Sounds like the receptacle might be wired backwards.(Hot and neutral switched)

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Old 01-29-2012, 04:25 PM   #3
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40 VAC on refrigerator chassis to earth gnd


Had one of these a long time ago. The female HO felt a slight tingle when touching a grounded stove and the ungrounded fridge but others including me said they felt nothing.
The fridge worked fine, I assume moisture had somewhat compromised elec. insulation inside.

Assuming your neutral is grounded at the panel, one way to model this voltage or current source is to have a resistive leakage of '2 units' between the hot and the chassis and '1 unit' between the neutral and the chassis.

The 40v may not be dangerous if this equivalent leakage resistance voltage divider cannot supply more than 1 mA of current and a GFI won't trip if the leakage current is less than about 4 mA.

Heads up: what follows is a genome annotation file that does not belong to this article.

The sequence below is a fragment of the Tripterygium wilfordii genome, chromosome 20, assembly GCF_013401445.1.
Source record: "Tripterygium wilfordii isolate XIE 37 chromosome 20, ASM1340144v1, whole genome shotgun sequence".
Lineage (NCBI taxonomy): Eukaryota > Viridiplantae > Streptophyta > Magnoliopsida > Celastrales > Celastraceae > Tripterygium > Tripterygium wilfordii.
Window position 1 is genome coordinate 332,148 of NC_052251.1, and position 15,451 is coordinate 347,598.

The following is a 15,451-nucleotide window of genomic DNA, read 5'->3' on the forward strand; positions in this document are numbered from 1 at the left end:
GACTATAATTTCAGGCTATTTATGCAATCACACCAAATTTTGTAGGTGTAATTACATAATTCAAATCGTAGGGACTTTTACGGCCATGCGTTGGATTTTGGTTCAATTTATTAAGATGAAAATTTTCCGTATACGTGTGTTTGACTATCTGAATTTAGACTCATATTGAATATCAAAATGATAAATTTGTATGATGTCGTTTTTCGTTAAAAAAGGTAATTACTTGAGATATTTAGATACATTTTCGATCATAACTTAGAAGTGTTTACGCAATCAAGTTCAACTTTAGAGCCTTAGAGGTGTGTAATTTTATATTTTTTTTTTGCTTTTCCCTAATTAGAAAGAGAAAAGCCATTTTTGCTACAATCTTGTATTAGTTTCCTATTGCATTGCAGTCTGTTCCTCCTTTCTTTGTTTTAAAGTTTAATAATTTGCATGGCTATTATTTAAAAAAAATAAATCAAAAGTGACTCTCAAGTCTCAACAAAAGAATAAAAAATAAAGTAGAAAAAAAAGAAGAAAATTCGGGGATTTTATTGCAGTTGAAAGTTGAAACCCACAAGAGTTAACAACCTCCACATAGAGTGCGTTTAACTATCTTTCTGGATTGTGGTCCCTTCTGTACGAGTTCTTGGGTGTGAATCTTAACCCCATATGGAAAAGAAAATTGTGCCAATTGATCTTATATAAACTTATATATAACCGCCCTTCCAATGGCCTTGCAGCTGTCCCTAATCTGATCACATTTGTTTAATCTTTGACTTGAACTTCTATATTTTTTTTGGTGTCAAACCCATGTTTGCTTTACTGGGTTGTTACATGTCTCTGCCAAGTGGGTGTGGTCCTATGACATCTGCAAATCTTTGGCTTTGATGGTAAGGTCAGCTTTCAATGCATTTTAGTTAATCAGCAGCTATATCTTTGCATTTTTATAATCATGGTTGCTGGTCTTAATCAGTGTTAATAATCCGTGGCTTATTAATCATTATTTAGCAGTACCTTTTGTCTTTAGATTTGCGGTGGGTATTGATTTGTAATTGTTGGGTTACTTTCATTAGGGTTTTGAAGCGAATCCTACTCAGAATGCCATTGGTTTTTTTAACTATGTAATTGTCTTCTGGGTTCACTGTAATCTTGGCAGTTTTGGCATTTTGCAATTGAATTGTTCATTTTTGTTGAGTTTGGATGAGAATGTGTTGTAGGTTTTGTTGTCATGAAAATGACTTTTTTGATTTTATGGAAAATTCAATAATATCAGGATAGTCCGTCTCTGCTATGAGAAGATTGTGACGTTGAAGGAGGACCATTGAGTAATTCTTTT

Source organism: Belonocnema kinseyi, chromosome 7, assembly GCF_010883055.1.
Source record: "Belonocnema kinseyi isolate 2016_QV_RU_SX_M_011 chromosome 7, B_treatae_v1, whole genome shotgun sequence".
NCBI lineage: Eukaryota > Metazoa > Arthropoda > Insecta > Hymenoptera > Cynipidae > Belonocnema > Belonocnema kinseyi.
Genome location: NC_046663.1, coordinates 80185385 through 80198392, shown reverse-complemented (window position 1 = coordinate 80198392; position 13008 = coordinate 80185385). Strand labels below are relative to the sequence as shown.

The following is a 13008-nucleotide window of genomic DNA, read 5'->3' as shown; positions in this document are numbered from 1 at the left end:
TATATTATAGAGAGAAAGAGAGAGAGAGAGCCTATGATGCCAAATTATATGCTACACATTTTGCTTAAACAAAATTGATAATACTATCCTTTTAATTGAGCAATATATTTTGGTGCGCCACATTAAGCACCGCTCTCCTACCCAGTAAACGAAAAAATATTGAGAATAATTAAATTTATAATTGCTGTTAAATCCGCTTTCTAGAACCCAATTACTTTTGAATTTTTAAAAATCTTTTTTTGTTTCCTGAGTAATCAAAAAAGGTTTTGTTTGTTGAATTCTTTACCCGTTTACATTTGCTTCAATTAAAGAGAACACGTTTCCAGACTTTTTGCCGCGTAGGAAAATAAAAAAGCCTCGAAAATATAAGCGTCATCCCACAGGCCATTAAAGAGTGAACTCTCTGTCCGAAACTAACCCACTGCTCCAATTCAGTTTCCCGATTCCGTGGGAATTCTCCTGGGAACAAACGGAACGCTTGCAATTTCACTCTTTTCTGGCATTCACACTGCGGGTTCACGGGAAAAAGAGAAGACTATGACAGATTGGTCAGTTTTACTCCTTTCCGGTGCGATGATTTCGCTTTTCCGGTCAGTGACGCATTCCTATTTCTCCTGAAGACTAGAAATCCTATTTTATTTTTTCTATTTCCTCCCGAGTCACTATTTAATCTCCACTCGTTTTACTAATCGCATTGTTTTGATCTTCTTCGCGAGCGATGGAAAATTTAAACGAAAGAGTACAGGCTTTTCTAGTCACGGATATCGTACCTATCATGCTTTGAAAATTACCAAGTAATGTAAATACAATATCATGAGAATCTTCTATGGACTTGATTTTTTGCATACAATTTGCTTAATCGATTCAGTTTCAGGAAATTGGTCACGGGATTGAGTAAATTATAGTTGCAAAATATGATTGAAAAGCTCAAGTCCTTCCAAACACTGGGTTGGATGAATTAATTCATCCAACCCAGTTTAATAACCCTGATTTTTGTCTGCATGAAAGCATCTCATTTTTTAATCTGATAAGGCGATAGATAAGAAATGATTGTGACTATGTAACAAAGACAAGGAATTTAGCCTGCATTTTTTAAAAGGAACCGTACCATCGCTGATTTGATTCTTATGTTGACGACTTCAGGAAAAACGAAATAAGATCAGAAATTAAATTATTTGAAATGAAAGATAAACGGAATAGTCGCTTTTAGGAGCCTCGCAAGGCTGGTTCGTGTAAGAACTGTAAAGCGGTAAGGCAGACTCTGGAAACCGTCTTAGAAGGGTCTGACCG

What was weird was that the leakage resistance changed depending on the current drawn. When I tried to calculate the equivalent resistance values I came out with negative numbers.

I'd find some way to ground the shell of the fridge. The current that this leakage resistance is capable of supplying may increase with time. When the grounded fridge starts tripping its breaker it's for sure time to go shopping.

Last edited by Yoyizit; 01-29-2012 at 04:31 PM.
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Old 01-29-2012, 04:58 PM   #4
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40 VAC on refrigerator chassis to earth gnd


Here we go again making calculations and creating a test bench instead of telling someone to get this fixed ASAP.